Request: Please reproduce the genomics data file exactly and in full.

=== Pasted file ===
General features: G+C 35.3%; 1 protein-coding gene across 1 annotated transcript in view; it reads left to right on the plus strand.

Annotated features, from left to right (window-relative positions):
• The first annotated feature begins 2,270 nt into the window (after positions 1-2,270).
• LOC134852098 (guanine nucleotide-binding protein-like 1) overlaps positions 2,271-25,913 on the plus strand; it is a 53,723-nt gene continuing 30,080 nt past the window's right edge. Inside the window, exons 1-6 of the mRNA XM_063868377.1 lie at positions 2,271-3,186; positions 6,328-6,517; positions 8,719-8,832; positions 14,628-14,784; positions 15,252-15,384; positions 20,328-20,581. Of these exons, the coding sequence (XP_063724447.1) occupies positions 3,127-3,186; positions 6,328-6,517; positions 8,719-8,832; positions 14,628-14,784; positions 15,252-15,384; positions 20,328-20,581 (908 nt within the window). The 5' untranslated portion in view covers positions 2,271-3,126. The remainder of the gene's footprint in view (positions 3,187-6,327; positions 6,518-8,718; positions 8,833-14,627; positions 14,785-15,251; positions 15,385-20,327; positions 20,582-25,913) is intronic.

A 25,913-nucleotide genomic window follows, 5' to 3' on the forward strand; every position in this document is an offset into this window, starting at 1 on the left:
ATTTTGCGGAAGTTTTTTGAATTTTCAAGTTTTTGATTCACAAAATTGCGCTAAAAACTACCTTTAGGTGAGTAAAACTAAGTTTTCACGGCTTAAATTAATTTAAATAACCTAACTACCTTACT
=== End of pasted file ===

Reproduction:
General features: G+C 35.3%; 1 protein-coding gene across 1 annotated transcript in view; it reads left to right on the plus strand.

Annotated features, from left to right (window-relative positions):
• The first annotated feature begins 2,270 nt into the window (after positions 1-2,270).
• LOC134852098 (guanine nucleotide-binding protein-like 1) overlaps positions 2,271-25,913 on the plus strand; it is a 53,723-nt gene continuing 30,080 nt past the window's right edge. Inside the window, exons 1-6 of the mRNA XM_063868377.1 lie at positions 2,271-3,186; positions 6,328-6,517; positions 8,719-8,832; positions 14,628-14,784; positions 15,252-15,384; positions 20,328-20,581. Of these exons, the coding sequence (XP_063724447.1) occupies positions 3,127-3,186; positions 6,328-6,517; positions 8,719-8,832; positions 14,628-14,784; positions 15,252-15,384; positions 20,328-20,581 (908 nt within the window). The 5' untranslated portion in view covers positions 2,271-3,126. The remainder of the gene's footprint in view (positions 3,187-6,327; positions 6,518-8,718; positions 8,833-14,627; positions 14,785-15,251; positions 15,385-20,327; positions 20,582-25,913) is intronic.

A 25,913-nucleotide genomic window follows, 5' to 3' on the forward strand; every position in this document is an offset into this window, starting at 1 on the left:
ATTTTGCGGAAGTTTTTTGAATTTTCAAGTTTTTGATTCACAAAATTGCGCTAAAAACTACCTTTAGGTGAGTAAAACTAAGTTTTCACGGCTTAAATTAATTTAAATAACCTAACTACCTTACT